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Re: Sparrow, Delgamuukw, Gitxsan, & Taku

Facts:

Sparrow, Delgamuukw, Gitxsan, & Taku

Ratio:

The Crown must implicate First Nations in the planning of development. The duty to consult and accommodate is not merely informing the First Nation of events or what is happening moving forward, but incorporating them into the process.

Analysis:

Kids on Hallowe'en:

SCC: What the Crown was doing was undermining the the inherent s. 35 rights of First Nations.

Hallowe'en: Kids have an inherent right on Hallowe'en to eat as much candy as they want. They should be able to eat it how they want. When they want. On their own accord. But there is always those parents who try to regulate the kids inherent right to candy. They say to the kids, hey, you can either eat some candy, the ones I choose to give you, and you can be happy with it, or, you can have no candy at all. The kid has no say in what candy they get and cannot participate in determining what candy is best suited for them.

This is what was happening to the First Nations inherent rights and contracts with 3rd party businesses. The Crown was making the decisions for First Nations 'in their best interests' and claimed to be fulfilling the duty to consult and accommodate by keeping the First Nation in-the-loop so to speak. The Crown took what First Nations had an inherent right to, made the decision for them, told them what was going on, but only gave them one option, and said you can take this now, or get nothing. SCC said this is unacceptable and the First Nation must be incorporated actively into the process and cannot be forced to act as a passive beneficiary (if any benefit actually resulted).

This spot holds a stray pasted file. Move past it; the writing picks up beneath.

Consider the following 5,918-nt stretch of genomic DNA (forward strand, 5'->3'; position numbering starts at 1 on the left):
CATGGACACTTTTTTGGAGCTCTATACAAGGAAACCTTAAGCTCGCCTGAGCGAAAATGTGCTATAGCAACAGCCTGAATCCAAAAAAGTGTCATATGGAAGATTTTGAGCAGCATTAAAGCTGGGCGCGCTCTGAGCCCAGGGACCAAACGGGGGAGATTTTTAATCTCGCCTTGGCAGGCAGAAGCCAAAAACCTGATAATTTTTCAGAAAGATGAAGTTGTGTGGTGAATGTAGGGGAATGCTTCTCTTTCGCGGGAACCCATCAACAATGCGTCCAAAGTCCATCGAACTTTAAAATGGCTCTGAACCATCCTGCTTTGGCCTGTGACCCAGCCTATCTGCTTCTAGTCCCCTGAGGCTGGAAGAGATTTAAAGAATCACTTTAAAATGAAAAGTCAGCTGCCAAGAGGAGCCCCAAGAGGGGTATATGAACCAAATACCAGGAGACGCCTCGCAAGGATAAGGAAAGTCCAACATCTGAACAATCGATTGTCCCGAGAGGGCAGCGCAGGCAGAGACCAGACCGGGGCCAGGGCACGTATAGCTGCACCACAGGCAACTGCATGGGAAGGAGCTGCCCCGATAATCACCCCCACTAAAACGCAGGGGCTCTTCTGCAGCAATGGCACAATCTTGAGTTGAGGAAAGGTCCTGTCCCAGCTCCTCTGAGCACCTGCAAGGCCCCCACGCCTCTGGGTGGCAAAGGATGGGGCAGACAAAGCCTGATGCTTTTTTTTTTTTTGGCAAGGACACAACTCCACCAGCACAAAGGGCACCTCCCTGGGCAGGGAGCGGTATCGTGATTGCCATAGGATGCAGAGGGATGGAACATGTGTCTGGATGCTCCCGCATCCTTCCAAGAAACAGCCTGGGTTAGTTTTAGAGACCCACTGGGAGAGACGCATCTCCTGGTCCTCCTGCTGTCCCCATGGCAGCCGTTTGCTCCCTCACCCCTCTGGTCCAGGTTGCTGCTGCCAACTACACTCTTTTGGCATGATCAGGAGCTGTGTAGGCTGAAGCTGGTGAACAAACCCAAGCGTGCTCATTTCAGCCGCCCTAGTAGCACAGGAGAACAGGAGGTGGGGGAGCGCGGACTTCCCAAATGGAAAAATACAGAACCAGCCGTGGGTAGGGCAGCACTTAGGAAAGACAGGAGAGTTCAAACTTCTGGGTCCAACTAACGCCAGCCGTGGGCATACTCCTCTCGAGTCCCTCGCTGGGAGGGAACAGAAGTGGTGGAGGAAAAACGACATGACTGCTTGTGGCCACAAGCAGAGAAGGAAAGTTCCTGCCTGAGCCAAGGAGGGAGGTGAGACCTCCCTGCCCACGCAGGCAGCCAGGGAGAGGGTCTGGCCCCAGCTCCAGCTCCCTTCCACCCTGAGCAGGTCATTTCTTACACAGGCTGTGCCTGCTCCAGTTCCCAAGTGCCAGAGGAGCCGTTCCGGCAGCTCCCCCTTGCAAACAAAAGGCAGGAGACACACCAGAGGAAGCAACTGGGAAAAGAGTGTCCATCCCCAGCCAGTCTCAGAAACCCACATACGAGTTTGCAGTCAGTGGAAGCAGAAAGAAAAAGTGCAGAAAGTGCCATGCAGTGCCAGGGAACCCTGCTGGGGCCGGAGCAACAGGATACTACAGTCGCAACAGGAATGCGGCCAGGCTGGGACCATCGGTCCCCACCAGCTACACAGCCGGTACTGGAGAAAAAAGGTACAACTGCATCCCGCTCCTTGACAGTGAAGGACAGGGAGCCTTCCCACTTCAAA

Discussion

  1. CGBSpender 2

    It is worth pointing out that the Halloween example is precisely disanalogous because our intuitions tell us that parents do have the right, or at least good reason, to regulate the candy intake of their children. The point of a treaty is that the relationship is not that of a parent to a child but a relationship of equals. The analogy infantilizes first nations and is therefore a much better expression of the problematic mindset than its solution.
    I realize there might have been some intentional irony on your part, in which case I apologize for spoiling the joke, but one can’t be too careful with these things.

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